It changed my views about the process of adapting a play; Inua Ellams had completely reworked a script by adding and subtracting characters, editing the length, and altering the staging within the play. However, it was unmistakably Chekov at its roots; the general plot, themes, dialogue, and indeed the characters, all complemented the original script.
While the original features soldiers as characters, Ellams’ adaptation puts the play in the Biafran War, or the Nigerian Civil War, taking place in the late 1960’s. The advantage of this, in comparison to Chekov’s original, is that it gives the soldiers featured a solid past, a solid presentation of them in the present, and therefore an ambiguous and unspoken reality that their lives are in danger, as the war is real and on their doorstep.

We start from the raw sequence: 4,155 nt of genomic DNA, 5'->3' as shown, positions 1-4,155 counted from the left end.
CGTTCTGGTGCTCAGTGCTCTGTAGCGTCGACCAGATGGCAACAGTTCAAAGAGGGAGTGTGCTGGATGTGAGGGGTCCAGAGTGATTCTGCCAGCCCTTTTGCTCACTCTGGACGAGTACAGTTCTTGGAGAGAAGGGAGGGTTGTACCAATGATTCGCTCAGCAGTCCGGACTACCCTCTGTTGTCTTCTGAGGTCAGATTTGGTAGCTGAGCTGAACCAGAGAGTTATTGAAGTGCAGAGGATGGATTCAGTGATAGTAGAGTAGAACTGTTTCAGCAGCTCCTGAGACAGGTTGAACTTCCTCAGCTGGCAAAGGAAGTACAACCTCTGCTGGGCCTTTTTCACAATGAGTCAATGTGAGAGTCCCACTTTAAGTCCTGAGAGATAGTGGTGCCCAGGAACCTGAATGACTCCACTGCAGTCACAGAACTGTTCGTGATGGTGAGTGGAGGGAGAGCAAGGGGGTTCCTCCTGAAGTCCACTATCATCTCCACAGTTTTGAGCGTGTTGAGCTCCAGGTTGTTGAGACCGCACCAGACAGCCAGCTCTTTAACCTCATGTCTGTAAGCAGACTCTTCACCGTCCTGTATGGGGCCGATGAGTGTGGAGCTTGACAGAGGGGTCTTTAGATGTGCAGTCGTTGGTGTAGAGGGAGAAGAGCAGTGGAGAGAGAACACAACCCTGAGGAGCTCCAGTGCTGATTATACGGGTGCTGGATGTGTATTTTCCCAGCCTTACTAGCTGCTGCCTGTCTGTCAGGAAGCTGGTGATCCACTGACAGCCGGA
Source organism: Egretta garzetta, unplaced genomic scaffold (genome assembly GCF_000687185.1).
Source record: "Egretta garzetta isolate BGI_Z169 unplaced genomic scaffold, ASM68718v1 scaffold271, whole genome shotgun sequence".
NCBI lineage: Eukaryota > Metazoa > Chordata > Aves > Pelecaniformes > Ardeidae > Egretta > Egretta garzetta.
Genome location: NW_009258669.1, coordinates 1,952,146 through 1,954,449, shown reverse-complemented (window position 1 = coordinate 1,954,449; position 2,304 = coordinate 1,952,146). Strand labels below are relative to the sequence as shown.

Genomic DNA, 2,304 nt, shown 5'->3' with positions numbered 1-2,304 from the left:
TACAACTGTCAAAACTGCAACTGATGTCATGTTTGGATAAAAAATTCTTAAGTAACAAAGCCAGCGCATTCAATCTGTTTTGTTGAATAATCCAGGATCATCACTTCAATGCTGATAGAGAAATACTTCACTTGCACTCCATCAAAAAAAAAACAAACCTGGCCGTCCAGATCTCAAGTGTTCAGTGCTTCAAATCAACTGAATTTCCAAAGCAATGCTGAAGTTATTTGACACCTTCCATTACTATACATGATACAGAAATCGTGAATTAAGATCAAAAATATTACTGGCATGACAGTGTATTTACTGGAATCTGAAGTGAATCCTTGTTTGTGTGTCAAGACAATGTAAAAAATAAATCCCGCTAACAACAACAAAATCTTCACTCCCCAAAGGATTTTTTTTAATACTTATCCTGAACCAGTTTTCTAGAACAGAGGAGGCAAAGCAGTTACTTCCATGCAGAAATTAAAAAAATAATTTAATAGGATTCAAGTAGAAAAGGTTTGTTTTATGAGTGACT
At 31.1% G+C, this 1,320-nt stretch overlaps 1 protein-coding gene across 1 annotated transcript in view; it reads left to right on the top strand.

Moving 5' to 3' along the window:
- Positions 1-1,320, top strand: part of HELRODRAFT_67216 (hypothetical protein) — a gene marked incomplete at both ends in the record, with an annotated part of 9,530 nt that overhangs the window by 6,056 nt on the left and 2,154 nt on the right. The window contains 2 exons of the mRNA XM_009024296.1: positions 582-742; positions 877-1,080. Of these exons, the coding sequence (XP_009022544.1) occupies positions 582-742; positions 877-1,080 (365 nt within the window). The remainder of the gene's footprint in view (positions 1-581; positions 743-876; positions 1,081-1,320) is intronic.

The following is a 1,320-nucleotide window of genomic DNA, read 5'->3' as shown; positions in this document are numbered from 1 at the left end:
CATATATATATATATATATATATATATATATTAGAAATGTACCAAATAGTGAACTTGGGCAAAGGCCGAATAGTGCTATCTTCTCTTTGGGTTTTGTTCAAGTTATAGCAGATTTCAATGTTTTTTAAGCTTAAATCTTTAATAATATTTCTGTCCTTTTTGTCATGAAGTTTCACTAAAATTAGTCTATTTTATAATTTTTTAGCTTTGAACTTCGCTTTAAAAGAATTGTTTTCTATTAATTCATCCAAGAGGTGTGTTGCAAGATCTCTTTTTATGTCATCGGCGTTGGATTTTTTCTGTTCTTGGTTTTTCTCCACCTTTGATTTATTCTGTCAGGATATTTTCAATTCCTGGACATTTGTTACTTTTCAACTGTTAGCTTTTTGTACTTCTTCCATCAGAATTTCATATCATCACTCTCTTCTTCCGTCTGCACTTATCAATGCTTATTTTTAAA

When I watched this play again in lockdown, a lot had changed in the world, and I saw it through different eyes. The idea that links both versions of the play together, though, is family. The three sisters are inseparable, and, although the play takes place over many years, before, during and after the war, their support for each other remains the same. Heart-breaking, exciting, and somehow also funny at times, this play reminds us of the importance of family, perhaps at a time where we all need that reminder the most.
Available on National Theatre at Home.
Buried Child by Sam Shepard (BroadwayHD, Ed Harris)
Sam Shepard’s 1978 play is one of the few plays that I have watched that genuinely stays with me for a long time afterwards. It is incredibly disturbing, in that the dramatic irony and the secrecy of the characters is never truly resolved to the audience.
The play opens with a woman shouting downstairs to her husband, a typical and comedic marital dispute that is often seen in fiction. The husband, Dodge, (Ed Harris) is shown to the audience as a detached, old, and generally unbothered man who lives on his sofa at home. It comes as no surprise to the audience, then, when his grandson comes home, and he has no idea who he is. Watching this, the audience laughs, as Dodge insists that they are not related.